Jul 16, 2010

Common Cold

I 'caught a cold' a few weeks back, (actually it turned out to be pneumonia, contracted from a visit to the doctor and it is gone now). Anyway, it started me thinking about where the name 'common cold' came from.

The name "common cold" came into use in the 1500s, because its symptoms seemed to appear in cold weather. Of course, we now know that a common cold is not limited to cold weather. It seems more prevalent, because people spend more time indoors in close proximity to each other, sharing the virus.

It is difficult to catch a cold by eating something infected with cold virus. The secretions of the mouth tend to kill the virus and any that survive end up in the stomach where gastric juices quickly destroy them. Also, kissing a person with a cold will not cause you to catch it. The quantity of virus on the lips and mouth are miniscule.

There is no cure, due to the hundreds of varieties of viruses, but many medicines can mask the symptoms until it runs its course, usually a week or less. People are most infectious during the first 24 hours, even if the symptoms have not begun to show.

Zinc, echinacea, vitamin C, garlic, eucalyptus, honey, lemon, menthol, steam, hot toddies, alcohol, Zicam, chicken soup, and many other "cures" have been repeatedly tested and have been scientifically proven to not prevent or shorten the duration of a cold. At best they provide some physical relief. People believe these are effective because of the varied nature of colds. Some viruses only last a few days, while others last for weeks.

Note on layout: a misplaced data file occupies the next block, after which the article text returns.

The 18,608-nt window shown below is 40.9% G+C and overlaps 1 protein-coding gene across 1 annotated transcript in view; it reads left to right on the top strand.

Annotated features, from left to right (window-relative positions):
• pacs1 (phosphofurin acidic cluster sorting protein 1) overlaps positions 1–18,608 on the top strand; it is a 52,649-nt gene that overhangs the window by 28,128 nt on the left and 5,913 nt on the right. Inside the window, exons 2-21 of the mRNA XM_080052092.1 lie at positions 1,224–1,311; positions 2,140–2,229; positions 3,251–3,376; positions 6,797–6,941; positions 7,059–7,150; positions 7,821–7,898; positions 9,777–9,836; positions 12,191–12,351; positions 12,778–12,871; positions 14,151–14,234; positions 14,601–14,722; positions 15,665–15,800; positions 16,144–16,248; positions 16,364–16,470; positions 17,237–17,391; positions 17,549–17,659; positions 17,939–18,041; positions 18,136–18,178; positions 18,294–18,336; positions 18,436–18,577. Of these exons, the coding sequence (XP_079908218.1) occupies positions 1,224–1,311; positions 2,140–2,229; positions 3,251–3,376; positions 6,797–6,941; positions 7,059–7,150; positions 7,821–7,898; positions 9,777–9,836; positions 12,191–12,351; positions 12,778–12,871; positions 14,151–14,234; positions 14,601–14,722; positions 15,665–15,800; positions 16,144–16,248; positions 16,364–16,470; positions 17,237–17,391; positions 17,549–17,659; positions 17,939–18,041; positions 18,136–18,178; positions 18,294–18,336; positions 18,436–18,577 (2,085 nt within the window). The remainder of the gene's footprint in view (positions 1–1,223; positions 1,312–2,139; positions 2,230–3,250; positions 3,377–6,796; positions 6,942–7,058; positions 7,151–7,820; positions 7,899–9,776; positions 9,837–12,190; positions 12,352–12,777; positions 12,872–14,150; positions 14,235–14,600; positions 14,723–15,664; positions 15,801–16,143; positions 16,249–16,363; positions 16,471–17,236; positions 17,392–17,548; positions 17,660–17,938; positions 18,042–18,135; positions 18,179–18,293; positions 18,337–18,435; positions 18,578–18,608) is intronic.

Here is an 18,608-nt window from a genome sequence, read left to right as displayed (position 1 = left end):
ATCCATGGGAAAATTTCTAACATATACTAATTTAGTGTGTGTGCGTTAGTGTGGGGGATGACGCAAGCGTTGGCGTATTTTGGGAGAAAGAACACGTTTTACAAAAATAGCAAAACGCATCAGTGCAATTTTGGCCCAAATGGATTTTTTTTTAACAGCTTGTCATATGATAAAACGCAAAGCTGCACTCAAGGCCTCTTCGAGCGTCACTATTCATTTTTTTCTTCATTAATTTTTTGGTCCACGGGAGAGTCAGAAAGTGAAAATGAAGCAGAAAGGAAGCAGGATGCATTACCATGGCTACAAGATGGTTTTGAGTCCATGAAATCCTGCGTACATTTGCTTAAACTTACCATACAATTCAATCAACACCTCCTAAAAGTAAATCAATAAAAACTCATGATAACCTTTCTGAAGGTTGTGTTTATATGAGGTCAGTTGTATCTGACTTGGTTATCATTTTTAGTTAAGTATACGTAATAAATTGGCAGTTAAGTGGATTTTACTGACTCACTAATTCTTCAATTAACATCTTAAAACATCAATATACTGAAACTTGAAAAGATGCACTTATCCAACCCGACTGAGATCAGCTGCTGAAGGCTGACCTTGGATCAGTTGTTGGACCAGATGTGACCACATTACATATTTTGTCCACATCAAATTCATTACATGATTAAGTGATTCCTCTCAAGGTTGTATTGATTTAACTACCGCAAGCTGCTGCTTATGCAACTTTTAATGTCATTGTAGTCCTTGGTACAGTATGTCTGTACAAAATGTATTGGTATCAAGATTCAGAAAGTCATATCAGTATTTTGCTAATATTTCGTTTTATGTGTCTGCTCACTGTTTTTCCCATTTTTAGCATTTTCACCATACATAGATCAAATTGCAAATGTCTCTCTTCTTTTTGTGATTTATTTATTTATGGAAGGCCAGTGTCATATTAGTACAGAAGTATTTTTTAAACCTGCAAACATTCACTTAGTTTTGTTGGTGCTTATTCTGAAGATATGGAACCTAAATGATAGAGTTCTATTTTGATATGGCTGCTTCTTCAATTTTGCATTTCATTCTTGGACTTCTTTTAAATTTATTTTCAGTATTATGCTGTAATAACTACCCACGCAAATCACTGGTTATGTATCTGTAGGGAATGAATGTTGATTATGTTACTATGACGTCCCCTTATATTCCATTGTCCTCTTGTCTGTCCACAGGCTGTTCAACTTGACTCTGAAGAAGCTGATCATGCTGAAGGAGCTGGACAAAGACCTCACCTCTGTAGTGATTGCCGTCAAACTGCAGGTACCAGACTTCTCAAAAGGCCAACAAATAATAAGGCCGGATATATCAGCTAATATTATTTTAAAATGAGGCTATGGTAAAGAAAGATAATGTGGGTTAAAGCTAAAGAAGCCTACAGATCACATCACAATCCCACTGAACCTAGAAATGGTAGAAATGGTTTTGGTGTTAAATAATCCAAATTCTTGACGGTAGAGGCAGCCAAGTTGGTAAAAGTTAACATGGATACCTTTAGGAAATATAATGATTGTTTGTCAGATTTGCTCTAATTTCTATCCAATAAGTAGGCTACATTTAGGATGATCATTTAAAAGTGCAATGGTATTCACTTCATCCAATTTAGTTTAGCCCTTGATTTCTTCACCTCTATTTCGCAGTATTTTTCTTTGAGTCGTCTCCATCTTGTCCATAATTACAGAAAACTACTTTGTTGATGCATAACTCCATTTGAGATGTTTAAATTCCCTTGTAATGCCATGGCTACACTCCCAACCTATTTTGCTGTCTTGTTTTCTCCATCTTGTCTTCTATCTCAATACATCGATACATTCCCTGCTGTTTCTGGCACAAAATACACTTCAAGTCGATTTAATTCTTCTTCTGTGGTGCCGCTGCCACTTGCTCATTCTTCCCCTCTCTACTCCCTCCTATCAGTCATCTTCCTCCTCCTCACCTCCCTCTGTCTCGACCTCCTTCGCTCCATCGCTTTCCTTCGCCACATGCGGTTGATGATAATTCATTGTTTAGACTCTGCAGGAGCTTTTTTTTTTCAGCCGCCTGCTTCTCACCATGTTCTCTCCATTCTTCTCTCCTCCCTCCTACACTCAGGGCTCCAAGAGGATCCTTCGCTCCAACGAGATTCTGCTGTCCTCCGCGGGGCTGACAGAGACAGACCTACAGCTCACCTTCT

Flu shots are designed to prevent the most common type of virus and are effective for only that type. Antibiotics do not cure a cold as they work on bacteria and most colds are caused by virus. However, if it is bacterial, such as half of pneumonia strains, it does help. Bacterial pneumonia usually comes on suddenly and viral types take some time to develop.

Imagine a person with a four-day form of cold. If he does nothing he will be well in four days, but he immediately drinks a gallon of orange juice. A couple of days later he feels great and tells everyone that the vitamin C in the juice killed his cold. His story quickly spreads and everyone starts drinking orange juice. The vitamin C didn't cure it.

On the other hand, people who try a cure and find that it doesn't work aren't as likely to report it, because most folks do not brag about failures. Human nature and the variability of the cold virus create a situation where beliefs in cold cures persist in spite of overwhelming scientific evidence to the contrary.